- About CAA
- Asbestos Related Disease
- What Is Asbestos?
- What is Mesothelioma?
- Treatment of Mesothelioma
- What is Asbestosis?
- What is Pleural Plaque, Pleural Thickening & Benign Pleural Disease?
- What is Asbestos-related Lung Cancer?
- Asbestos Legacy/Statistics
- Information for Those Diagnosed
- Information for Families
- Information for the Medical Profession
- Self-management Toolkit
- Managing Your Asbestos Related Condition – Video
- Sign our petition: Remove Asbestos from Scottish Schools
- My wife Sandra – The story of a schoolgirl, wife and mother who died from asbestos related cancer aged just 52
- Asbestos Management in Schools
- Compensation & Benefits
- Mesothelioma Compensation
- Asbestos- related Industrial Injuries Disablement Benefit & State (government) Compensation
- Other State (government) Benefits
- The Pneumoconiosis etc. (Workers Compensation) Act 1979
- Diffuse Mesothelioma Scheme 2008
- Diffuse Mesothelioma Payment Scheme (DMPS) 2014
- Civil Compensation
- Pleural Plaques Compensation
- Armed Forces Compensation
- Expatriates & Asbestos – Related Benefits & Compensation
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- Membership of CAA
From the moment she had her diagnosis in November 2012 – where she found out she had a terminal illness – to when she passed away and had to leave behind her much loved family, my wife Sandra was so brave. It was quite incredible.
Don’t get me wrong, she had her moments, who wouldn’t knowing that one day she would have to leave her two wonderful children and all of her family.
Sandra’s biggest regret was that she would not see Jack and Zoe grow up, marry and to not see any grandchildren was so upsetting for her. It was awful to watch her despair and feel her heart wrenching pain.
The fact that Sandra had a form of cancer, which was asbestos related, and how she would have come into contact with such a killer at her school – where asbestos was such a big factor in the school buildings – was quite unbearable, knowing it could have been avoided if certain measures had taken place to properly protect the pupils at Caldervale School in Airdrie.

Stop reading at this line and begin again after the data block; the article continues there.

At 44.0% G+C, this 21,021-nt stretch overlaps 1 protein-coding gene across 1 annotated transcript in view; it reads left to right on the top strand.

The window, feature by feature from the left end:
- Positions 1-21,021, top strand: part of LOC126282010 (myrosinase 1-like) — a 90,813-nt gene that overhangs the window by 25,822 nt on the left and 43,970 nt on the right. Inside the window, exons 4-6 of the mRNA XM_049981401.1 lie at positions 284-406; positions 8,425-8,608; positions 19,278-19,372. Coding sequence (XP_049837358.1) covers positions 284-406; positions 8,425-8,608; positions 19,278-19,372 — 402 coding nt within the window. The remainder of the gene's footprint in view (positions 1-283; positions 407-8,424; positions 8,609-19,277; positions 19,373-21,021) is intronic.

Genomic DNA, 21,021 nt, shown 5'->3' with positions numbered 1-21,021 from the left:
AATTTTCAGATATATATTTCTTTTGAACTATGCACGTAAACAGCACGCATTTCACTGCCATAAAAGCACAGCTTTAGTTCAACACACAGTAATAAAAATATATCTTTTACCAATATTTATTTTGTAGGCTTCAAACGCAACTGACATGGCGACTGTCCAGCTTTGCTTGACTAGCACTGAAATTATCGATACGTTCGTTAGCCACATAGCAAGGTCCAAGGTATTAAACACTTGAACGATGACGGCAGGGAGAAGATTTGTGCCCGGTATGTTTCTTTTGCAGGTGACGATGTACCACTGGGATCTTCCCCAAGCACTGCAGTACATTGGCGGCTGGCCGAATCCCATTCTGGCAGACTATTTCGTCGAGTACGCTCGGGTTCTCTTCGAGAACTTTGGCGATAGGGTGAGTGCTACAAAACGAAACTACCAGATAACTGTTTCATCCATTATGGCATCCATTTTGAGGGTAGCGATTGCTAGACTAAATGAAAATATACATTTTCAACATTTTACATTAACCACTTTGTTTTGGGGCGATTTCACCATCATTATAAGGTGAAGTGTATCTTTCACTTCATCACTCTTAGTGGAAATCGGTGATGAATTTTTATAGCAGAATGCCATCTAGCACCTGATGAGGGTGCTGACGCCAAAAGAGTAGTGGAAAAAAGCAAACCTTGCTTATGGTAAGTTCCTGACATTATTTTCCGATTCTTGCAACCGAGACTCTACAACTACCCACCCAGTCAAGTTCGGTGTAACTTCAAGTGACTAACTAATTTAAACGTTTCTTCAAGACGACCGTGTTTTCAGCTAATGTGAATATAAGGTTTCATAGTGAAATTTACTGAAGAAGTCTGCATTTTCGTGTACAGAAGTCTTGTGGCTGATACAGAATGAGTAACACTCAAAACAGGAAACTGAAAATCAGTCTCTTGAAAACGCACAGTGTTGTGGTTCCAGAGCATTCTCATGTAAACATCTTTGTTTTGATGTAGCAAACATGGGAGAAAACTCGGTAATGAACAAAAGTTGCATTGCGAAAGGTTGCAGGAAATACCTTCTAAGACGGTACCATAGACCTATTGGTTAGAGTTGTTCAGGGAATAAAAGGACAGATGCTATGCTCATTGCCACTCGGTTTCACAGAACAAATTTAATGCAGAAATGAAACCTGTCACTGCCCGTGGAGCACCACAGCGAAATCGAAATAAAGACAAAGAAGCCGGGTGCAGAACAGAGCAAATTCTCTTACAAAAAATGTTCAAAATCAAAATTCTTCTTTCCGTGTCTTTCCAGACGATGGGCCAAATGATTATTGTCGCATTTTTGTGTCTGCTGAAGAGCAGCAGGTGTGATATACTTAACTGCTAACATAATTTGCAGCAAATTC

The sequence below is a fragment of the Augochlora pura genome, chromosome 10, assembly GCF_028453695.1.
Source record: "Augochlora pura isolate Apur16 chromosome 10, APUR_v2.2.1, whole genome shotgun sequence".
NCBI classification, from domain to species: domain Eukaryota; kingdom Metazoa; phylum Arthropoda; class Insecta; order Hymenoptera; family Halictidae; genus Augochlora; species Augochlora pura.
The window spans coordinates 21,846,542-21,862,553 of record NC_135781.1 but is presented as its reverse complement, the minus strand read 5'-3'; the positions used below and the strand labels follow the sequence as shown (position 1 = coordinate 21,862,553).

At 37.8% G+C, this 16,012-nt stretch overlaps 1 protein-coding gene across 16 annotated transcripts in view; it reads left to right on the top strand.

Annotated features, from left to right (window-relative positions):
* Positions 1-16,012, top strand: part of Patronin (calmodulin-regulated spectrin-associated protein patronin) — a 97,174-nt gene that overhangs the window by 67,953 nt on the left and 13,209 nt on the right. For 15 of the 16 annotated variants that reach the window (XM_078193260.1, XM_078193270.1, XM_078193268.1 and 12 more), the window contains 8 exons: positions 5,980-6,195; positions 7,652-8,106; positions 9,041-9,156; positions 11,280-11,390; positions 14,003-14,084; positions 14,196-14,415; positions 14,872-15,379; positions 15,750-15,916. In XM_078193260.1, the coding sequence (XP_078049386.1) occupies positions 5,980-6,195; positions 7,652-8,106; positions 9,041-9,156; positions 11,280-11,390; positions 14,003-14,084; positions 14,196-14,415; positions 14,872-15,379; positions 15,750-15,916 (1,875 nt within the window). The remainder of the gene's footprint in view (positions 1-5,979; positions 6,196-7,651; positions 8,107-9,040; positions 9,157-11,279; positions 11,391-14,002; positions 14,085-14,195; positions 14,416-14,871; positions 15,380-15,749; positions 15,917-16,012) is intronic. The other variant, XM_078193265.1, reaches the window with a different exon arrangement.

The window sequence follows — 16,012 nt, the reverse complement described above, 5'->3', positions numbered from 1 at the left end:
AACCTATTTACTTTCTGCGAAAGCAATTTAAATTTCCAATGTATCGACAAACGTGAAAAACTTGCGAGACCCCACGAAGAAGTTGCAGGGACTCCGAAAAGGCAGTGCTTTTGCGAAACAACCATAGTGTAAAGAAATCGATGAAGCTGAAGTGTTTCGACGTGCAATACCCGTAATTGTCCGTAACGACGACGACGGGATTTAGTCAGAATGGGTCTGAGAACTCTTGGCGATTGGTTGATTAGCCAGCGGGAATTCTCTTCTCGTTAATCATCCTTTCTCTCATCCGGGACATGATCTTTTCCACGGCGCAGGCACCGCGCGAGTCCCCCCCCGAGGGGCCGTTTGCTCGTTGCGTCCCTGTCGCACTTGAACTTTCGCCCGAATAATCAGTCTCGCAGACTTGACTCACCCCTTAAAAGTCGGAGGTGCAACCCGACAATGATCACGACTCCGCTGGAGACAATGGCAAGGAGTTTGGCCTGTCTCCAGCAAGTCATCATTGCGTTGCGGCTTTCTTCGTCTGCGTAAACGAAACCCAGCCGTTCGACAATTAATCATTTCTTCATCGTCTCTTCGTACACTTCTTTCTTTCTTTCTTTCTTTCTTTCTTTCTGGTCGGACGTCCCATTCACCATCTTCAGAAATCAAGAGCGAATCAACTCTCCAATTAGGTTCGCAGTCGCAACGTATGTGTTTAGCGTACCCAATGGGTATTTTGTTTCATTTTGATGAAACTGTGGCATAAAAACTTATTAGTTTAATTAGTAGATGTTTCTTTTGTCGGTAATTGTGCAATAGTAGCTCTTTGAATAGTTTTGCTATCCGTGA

Sandra’s memory of Caldervale was quite astonishing. The detailed description of each area within the school, this was reinforced when we eventually saw the actual school buildings plans from the freedom of information.
Her memories of workmen in the school carrying out constant work, the partitioning using plastic sheeting to try and direct pupils away from the work process in place. A number of pupils who have come forward also remember the works being carried out almost on a daily basis.
Sandra’s illness came with unbelievable pain. Some mesothelioma patients can go without much pain but Sandra’s was so bad. I can’t even start to tell you what she had to endure and for us to watch it and be there for her throughout was beyond any words I can ever describe.
Even the morphine and all the pain killers they threw at her did not take away the pain. Eventually she had to be at St Wilfrid’s Hospice practically full time so they could look after her and try and manage the pain.
Our entire family will never really get over the loss of Sandra; she was too young to die at the age of 52. She was about to start her life with Jack and Zoe working and leaving home and for us, after many years of working hard, to actually enjoy some time together. But this was all taken away from us.
We miss her so much. Both Jack and Zoe were very close to their Mum. Sandra’s sister Jill was a great support also throughout the illness and afterwards. In some ways she has taken over the mantle from Sandra as the kids Mum and someone they can just talk to as well as myself.
The Clydeside Action on Asbestos petition is a great campaign and will hopefully be the start of developing awareness for all schools that have asbestos in them and the potential dangers that this can bring to pupils and teachers alike.
I fully support this campaign and will do all I can as Sandra’s legacy in helping other young children so they don’t have to face the same fate as Sandra.